10. 10. Participatory Approach • Why is participation important? – It’s in a community setting – To generate a sense of pride and connection to the place – Want people to be comfortable in the garden and engage in it – They are the experts--“Living Classroom”
  11. 11. What can you do in 600 square feet? “Layer your garden project” Produce food Aesthetic Landscaping Research Classroom Employ students Improve morale Build Community Educational space Demonstrate home gardening Internship opportunity
  12. 12. Phases of the Project Lifecycle from 2008-2010 Phase 1: Establish the garden Phase 2: Long term development Phase 3: Institutionalization Gardening People Power Communication Funding
  13. 13. Phase 1: Establish the Garden • Determine the inputs Gardening • Find on-campus & local source of inputs • Find the experts • Reach out & attract interested folks People Power • Survey PES Communication • Use existing listserves Funding • Campus Sustainability Grant
  14. 14. Phase 1: Establish the garden Permission • 1st: we got the money • 2nd: prepared a presentation to UCD grounds • Permitted me to plant on a 1x provisional basis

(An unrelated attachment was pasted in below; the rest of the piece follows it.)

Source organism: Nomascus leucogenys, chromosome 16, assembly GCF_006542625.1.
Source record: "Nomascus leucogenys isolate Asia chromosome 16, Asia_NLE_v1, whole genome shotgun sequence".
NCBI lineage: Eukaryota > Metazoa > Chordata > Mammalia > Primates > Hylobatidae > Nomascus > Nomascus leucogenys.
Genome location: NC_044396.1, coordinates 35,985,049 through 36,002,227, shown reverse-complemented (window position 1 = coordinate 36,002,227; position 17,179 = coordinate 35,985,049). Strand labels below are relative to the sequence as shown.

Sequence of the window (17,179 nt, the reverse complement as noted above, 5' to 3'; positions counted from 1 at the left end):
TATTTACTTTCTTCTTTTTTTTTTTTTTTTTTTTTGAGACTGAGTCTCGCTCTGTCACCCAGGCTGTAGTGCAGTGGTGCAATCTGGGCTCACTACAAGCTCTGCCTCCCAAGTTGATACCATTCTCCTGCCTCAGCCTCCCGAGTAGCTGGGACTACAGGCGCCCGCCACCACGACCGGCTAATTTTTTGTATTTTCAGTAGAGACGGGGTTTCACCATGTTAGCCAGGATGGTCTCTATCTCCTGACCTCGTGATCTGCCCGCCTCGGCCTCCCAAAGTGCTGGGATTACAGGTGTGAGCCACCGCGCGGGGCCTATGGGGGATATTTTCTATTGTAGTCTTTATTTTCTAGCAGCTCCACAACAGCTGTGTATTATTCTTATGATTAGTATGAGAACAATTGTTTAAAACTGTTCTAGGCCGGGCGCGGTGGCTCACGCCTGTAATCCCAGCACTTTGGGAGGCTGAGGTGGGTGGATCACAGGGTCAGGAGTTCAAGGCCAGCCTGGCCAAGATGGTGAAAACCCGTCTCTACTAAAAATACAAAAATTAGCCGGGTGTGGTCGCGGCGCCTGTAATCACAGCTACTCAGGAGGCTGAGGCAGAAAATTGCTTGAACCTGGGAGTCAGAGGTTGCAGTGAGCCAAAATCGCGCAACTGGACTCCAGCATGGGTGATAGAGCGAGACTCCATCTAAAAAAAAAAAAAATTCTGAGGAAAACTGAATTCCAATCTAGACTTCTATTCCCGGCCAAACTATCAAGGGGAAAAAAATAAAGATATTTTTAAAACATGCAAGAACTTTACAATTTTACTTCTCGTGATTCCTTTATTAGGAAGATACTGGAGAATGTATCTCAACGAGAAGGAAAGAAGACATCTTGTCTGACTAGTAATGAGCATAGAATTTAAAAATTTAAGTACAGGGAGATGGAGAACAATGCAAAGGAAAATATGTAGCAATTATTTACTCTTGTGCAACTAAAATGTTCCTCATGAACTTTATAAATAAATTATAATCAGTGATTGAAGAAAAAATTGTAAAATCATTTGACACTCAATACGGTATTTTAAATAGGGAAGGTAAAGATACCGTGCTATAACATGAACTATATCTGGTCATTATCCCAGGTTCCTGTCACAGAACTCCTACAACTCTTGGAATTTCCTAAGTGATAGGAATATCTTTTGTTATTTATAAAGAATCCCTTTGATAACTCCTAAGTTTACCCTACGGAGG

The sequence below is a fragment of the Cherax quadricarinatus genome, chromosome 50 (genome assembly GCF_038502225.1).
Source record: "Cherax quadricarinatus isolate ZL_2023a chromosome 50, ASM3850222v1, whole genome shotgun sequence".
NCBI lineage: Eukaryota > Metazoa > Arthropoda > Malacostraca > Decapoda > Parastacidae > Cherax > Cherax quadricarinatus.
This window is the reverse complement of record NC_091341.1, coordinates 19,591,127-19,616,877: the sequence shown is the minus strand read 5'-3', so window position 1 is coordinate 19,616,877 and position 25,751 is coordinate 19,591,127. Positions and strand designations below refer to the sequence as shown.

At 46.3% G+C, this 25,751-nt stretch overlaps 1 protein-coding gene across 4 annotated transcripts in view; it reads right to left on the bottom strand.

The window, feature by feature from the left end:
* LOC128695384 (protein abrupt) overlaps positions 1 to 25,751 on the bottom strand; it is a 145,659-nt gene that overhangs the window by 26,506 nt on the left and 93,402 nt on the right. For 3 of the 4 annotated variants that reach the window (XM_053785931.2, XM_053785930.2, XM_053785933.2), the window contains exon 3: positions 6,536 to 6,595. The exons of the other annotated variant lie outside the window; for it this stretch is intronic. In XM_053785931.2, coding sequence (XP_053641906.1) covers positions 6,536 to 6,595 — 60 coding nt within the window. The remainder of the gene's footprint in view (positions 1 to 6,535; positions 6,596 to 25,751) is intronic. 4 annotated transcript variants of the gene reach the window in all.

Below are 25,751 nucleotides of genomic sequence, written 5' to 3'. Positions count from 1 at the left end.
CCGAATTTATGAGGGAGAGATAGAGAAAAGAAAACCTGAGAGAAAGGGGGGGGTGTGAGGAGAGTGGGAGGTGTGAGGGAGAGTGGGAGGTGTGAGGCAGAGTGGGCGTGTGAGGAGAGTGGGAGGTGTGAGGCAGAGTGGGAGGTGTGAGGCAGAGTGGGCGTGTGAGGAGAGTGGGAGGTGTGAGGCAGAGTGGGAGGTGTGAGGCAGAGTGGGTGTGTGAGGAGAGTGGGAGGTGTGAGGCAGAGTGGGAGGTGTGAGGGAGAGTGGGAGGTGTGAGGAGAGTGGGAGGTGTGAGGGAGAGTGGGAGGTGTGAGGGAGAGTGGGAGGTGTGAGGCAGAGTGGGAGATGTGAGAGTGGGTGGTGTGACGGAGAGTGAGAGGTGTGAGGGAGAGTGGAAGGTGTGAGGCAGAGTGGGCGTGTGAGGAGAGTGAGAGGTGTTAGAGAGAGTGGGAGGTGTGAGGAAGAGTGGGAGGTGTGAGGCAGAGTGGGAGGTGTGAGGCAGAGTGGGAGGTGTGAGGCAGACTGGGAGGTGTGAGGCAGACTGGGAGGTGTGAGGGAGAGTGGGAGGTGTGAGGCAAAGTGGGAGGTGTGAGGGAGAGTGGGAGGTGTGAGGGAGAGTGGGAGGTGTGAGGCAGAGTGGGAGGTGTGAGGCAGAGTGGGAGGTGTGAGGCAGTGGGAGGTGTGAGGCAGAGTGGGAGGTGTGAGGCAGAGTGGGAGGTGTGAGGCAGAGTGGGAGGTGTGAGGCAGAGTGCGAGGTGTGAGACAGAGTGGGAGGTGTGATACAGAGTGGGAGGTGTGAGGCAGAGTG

15. 15. 1. Planning and Design Garden Activity- “to do” Stakeholder- “how” IMPLEMENTATION Permission UCD Grounds -Activities & Stakeholders- Creative design Mark Francis, LDA Soil Test Mike Singer, LAWR “What do we need to do Input from the Community PES Surveys and how do we do it?” 2. Bed Preparation 4. General Care Activity- “to do” Stakeholder- “how” Activity- “to do” Stakeholder- “how” Compost Student Farm Irrigation UCD Irrigation - Transport compost UCD Grounds Volunteer schedule Double digging Garden Crew Trellising Ace Labeling Garden Crew 3. Transplanting Passers-by Activity- “to do” Stakeholder- “how” 5. Harvest Seedlings Grow our own: Student Farm Surplus: Campus Greenhouses Activity- “to do” Stakeholder- “how” Wholesale: Kelley’s, Salad Bowl Lunch PES Community Sunnyside Nursery, Others? Morning Sun Herb Farm Labeling Garden Crew Transplanting Garden Crew Passers-by